The statue of Sir John A. Macdonald that had been located at Place du Canada in downtown Montreal for the past 120 years will not be reinstalled after it was beheaded and toppled during an anti-racism protest several years ago.
The announcement was made by Montreal city councilor Alia Hassan-Cournol, who said that an independent group of experts spoke before the city’s executive committee, recommending that the statue not be replaced, according to National News.
“We’re keeping the base at Place du Canada. We’re keeping the canopy because we want to remember that it was there, whatever the history. It’s important because it’s part of our collective history. And we have to remember that,” said Hassan-Cournol.
A plaque will also be placed at the pedestal, according to Montreal city council.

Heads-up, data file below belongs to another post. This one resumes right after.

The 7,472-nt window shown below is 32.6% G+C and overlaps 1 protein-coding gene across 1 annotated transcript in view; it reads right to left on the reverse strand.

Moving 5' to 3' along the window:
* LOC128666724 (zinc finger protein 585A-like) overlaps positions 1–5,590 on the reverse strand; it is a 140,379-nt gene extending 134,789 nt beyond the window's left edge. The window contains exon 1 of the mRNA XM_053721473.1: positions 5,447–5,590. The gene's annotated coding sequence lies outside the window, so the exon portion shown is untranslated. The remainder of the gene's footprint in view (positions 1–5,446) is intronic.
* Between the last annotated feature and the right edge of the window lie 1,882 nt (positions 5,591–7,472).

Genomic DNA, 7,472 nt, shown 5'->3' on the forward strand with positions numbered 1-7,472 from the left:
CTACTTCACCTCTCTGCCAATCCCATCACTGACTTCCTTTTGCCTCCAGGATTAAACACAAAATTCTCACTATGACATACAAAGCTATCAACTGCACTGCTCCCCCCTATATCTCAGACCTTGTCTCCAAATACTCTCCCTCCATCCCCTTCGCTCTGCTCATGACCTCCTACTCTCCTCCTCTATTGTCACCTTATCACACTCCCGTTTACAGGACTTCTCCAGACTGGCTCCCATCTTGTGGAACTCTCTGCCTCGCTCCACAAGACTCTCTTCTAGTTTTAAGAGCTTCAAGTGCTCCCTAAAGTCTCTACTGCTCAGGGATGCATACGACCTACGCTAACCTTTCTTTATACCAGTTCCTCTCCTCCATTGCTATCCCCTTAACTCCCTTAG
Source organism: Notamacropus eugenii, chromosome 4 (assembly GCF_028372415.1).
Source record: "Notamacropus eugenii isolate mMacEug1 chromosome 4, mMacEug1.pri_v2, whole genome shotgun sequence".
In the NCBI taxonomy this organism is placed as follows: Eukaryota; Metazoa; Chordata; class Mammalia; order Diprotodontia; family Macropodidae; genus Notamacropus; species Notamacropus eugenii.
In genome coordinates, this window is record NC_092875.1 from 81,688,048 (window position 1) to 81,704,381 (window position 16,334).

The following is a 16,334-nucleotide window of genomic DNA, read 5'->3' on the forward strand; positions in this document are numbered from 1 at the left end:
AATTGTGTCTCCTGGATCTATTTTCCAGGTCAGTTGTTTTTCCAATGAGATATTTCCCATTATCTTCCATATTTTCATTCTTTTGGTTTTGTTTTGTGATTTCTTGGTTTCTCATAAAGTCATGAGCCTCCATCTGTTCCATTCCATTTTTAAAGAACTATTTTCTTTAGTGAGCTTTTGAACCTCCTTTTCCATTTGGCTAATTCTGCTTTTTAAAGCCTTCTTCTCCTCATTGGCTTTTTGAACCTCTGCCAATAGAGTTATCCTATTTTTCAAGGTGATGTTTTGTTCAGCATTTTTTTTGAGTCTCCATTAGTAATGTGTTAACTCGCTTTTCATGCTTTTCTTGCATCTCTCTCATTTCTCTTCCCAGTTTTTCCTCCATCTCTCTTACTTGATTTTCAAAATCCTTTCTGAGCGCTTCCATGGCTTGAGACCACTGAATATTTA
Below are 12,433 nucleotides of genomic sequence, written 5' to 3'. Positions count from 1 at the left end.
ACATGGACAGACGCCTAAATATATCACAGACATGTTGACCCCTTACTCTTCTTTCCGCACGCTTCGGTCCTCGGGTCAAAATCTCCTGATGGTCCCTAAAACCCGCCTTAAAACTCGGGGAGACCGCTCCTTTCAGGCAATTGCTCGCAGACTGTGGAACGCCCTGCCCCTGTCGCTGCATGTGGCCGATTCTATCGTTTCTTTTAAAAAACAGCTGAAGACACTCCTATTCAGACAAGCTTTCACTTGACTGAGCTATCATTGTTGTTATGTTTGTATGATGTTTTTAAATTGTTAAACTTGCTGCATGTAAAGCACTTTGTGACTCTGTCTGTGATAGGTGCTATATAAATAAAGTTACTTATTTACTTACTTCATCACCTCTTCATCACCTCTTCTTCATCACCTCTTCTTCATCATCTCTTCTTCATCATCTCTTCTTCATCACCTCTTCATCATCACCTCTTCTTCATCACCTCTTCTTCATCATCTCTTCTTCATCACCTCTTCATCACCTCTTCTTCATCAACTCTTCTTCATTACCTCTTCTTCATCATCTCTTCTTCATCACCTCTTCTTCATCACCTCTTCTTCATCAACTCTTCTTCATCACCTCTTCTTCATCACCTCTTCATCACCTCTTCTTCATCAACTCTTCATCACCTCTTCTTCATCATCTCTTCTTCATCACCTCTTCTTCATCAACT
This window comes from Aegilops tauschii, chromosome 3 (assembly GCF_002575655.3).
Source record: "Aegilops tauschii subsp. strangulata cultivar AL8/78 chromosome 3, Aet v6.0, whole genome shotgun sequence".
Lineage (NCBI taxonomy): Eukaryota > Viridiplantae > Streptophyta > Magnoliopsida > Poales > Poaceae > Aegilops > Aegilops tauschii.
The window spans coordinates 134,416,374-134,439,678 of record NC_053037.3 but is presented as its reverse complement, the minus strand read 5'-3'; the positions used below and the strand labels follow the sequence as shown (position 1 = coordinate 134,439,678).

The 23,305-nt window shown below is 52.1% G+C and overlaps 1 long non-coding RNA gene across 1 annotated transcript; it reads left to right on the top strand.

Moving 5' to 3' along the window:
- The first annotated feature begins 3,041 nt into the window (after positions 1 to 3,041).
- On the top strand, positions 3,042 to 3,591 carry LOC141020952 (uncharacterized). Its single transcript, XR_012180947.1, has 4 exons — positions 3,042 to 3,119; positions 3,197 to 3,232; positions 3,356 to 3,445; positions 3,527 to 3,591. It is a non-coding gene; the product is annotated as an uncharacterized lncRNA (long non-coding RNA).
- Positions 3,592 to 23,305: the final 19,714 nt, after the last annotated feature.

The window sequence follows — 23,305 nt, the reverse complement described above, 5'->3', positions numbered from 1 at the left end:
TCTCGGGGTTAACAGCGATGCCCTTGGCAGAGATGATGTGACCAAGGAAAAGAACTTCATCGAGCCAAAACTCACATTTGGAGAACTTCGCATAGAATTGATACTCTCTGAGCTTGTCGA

The statue had previously been vandalized several times, which many credit to the role Canada’s first prime minister played in overseeing the Indian Act and the creation of residential schools.
“We’re going to fund a call for proposals for a multi-disciplinary artwork. It can be digital, visual, any mixed arts by Montreal artists, particularly by Indigenous artists,” said Hassan-Cournol.
There are many people upset by the decision not to reinstall the more than a century old statue. Among them is official opposition leader Chantal Rossy of Ensemble Montreal, who, “believes that the city should establish clear guidelines to determine which statues should be preserved, turned into places of remembrance, sent to a museum or disappear in the event of further vandalism,” said Rossy.
Carleton University professor Omeasoo Wahpasiw, who teaches Indigenous studies, said that she loves the idea of reimagining history through the use of Indigenous art.
“When I think about history in that way, the history is going to be okay, Canadian history is not going anywhere. I just did my Google search of John A. Macdonald and his greatness arose from the depth of the internet. It’s not disappearing. It’s not ever going to disappear,” said Wahpasiw.
Currently, the statue is being stored in an undisclosed location until the City of Montreal decides what to do with it.